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2 years ago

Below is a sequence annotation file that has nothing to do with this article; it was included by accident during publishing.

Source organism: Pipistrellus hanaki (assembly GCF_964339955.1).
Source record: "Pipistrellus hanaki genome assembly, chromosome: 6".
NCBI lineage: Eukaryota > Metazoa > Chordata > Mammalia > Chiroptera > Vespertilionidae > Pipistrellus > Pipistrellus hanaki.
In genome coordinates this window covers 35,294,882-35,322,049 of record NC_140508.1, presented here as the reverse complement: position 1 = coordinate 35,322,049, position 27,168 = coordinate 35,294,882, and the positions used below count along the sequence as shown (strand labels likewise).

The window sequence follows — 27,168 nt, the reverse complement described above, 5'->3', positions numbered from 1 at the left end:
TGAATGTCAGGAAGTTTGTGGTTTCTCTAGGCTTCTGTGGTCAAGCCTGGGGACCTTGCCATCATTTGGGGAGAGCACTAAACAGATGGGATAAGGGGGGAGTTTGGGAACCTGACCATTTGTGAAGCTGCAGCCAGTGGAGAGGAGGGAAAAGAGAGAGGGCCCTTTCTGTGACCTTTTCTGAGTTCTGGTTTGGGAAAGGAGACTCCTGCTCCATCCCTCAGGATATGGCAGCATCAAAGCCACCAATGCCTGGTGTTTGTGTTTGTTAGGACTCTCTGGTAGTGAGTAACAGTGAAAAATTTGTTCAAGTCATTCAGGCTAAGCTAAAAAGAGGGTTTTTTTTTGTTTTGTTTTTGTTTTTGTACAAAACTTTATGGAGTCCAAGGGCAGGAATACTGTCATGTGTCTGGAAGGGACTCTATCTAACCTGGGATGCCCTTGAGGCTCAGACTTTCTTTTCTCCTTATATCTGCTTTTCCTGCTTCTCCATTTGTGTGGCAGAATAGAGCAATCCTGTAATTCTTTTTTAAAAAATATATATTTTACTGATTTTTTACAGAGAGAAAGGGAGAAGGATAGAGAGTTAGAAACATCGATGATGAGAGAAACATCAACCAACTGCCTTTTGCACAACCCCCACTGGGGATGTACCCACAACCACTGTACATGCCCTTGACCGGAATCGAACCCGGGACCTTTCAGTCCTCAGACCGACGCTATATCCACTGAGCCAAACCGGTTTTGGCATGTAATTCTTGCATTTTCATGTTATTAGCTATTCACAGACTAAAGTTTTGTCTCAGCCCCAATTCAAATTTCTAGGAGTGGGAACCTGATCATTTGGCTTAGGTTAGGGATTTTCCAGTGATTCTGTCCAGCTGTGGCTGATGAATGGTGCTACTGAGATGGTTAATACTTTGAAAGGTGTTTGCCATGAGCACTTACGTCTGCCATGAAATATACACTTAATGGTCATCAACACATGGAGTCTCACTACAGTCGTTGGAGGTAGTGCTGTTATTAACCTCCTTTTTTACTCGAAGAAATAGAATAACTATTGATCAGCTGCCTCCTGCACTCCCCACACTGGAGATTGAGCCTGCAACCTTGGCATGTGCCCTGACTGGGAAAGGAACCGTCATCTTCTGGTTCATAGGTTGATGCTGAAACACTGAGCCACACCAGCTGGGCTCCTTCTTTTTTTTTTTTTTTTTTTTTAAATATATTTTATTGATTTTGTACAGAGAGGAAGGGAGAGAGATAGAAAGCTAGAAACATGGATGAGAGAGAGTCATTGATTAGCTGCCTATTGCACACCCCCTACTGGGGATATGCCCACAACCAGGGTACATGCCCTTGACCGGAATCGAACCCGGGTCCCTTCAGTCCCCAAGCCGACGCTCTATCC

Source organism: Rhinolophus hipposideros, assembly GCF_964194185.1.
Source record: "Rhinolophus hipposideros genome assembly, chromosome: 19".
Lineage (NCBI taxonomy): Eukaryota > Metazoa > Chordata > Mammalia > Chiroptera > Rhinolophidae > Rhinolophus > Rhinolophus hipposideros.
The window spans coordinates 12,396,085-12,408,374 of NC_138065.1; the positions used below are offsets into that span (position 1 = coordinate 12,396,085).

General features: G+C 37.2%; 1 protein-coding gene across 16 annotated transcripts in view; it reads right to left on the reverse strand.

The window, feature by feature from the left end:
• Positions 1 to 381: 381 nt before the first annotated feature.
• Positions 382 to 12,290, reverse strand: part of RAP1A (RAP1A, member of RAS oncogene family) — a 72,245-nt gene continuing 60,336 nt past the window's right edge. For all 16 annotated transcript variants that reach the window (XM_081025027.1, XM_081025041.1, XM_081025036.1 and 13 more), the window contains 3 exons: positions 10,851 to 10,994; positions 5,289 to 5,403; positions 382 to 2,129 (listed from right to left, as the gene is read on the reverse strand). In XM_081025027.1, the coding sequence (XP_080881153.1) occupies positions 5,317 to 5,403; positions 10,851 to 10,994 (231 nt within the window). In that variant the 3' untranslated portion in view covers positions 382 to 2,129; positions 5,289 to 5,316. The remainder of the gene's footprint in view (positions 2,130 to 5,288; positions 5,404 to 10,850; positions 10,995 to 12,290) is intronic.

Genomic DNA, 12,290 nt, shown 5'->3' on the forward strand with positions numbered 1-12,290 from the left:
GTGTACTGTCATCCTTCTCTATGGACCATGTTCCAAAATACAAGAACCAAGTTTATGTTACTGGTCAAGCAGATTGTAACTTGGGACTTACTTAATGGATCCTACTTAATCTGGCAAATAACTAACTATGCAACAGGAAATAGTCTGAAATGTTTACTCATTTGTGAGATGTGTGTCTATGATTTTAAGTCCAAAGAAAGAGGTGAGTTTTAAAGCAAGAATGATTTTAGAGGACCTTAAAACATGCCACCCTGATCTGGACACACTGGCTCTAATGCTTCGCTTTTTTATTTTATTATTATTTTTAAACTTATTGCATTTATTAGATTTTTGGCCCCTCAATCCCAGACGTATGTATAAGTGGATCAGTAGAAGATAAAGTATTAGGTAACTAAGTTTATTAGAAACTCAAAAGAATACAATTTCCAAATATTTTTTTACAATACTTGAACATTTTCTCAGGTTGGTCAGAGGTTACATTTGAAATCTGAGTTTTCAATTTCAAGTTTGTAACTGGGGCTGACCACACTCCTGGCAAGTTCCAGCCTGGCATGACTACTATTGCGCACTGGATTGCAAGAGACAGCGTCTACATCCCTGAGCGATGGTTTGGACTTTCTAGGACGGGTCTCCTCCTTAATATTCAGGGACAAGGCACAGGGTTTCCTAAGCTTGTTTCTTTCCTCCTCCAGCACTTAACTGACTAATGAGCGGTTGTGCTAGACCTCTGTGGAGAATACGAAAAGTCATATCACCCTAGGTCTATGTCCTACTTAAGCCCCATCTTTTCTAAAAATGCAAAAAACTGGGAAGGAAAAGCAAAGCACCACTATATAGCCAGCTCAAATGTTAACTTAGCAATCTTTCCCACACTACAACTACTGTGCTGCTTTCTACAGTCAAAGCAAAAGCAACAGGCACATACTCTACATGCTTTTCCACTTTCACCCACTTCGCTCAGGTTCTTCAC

5G Perspective

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“The camera that is